Renewed Interest: Publishers Increasing Focus On Subscriptions In Face Of Traffic, Ad Revenue & AI Challenges

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A recent Toolkits survey of publishing executives found that most are increasing their focus on building subscription revenue when compared to a year ago.

(Source: Toolkits)

“Seventeen said their focus has increased, 11 said it’s about the same as it was 12 months ago, and none said their focus on subscriptions has decreased,” writes Toolkits’ Jack Marshall of the 28 senior executives surveyed. “Other respondents noted that their companies’ perspectives on subscription revenue have not changed because it was already their primary revenue focus a year ago.”

The survey results stand against any suggestion that, as Marshall categorizes it, a “broad subscription reversal is underway.”

“It appears publishers abandoning subscription efforts are a small (and perhaps vocal) minority,” Marshall writes, “and their businesses could be facing fundamental challenges that aren’t directly related to their monetization approaches anyway.”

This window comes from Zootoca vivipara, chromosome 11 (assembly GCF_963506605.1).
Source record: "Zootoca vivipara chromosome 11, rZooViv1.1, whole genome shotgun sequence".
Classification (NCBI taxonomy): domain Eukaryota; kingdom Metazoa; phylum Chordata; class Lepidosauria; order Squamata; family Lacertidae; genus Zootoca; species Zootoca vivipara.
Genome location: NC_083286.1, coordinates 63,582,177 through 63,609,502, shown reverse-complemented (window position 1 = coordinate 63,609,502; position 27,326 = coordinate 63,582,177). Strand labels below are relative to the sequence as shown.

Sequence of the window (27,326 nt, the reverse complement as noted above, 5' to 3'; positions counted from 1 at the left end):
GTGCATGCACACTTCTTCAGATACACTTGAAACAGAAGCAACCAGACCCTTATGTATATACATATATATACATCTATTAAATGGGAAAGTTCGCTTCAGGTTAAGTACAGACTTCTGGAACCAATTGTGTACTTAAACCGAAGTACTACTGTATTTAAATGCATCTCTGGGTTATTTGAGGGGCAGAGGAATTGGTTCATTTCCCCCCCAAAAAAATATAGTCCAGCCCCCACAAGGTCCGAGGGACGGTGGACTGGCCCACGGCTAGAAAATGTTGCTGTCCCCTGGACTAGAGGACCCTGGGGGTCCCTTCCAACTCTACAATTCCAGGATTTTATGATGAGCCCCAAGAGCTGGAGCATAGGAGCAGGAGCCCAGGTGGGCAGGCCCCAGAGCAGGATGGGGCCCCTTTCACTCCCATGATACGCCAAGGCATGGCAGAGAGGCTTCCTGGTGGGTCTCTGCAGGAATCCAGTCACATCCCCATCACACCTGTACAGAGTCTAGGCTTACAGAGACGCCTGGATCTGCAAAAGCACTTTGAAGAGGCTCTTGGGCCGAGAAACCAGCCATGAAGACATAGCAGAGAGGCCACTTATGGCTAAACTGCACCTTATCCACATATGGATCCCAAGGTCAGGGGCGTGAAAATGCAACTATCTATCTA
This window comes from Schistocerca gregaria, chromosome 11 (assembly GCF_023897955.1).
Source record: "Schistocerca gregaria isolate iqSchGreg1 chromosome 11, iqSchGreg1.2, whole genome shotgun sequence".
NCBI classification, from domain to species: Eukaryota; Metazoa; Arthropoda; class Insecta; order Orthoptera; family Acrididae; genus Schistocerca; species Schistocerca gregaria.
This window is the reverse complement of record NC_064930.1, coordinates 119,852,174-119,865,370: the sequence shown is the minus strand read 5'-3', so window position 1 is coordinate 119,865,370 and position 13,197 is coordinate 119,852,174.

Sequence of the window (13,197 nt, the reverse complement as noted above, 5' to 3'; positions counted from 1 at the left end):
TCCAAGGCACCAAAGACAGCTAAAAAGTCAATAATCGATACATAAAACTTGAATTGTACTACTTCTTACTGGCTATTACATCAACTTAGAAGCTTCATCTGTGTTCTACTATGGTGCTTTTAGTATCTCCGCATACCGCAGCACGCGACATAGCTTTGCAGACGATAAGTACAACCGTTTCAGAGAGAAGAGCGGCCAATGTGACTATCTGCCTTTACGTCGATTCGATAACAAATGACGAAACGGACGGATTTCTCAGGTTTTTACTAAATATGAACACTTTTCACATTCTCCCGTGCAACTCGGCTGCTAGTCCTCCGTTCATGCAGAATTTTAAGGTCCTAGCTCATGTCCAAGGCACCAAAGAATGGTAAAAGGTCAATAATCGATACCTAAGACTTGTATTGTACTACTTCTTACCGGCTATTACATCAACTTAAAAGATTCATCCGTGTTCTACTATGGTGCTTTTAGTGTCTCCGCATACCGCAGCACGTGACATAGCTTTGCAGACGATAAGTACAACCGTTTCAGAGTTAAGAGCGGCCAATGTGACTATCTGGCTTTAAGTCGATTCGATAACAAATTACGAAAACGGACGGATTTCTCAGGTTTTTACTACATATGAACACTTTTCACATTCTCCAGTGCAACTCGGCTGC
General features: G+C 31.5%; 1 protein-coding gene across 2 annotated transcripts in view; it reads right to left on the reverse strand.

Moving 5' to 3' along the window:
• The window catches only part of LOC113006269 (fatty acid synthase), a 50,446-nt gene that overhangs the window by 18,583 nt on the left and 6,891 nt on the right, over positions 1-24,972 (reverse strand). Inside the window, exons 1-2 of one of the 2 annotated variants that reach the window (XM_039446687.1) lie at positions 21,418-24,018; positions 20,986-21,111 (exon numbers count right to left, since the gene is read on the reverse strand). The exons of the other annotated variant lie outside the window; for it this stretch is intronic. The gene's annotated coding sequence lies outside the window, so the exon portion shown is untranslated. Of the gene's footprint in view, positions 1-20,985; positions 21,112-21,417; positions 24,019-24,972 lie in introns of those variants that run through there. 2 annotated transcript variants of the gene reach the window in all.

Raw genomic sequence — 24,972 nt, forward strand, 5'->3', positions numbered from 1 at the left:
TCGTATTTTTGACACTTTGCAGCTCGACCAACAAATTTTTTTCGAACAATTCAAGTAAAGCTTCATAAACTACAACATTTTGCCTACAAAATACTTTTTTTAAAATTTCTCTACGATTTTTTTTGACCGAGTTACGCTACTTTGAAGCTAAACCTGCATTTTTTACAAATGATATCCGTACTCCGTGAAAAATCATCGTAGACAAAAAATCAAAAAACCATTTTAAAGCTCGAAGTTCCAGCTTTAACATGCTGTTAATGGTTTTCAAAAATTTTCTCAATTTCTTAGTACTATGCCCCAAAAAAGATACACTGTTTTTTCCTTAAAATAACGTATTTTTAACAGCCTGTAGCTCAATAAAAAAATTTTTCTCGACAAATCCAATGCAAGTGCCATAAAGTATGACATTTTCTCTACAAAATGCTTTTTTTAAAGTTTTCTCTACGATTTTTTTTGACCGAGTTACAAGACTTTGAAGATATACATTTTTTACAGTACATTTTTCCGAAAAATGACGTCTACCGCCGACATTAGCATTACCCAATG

Marshall highlights challenges that are all too familiar to publishers: declining traffic, ad-revenue competition, and “the rise of AI licensing.” 

Google’s AI Overviews probably made more headlines over the last few weeks because of its rocky start out of the gates, but at the same time, OpenAI struck deals with News Corp (to get access to content from the Wall Street Journal, New York Post, and more), Vox, and even The Atlantic

These types of licensing deals are probably not in the cards for all publishers, but as Marshall says, they could “give rise to a model where casual readership is monetized primarily on third-party platforms, and publishers focus their efforts instead on monetizing their most engaged audiences via subscriptions, events, and other products sold directly to audiences.”

Recurring revenue from the already engaged is what subscription management software like ChargeBrite is all about, providing the technology and flexibility to experiment with billing options and complementary services. As Toolkits’ survey suggests, now is the time to increase those focuses.



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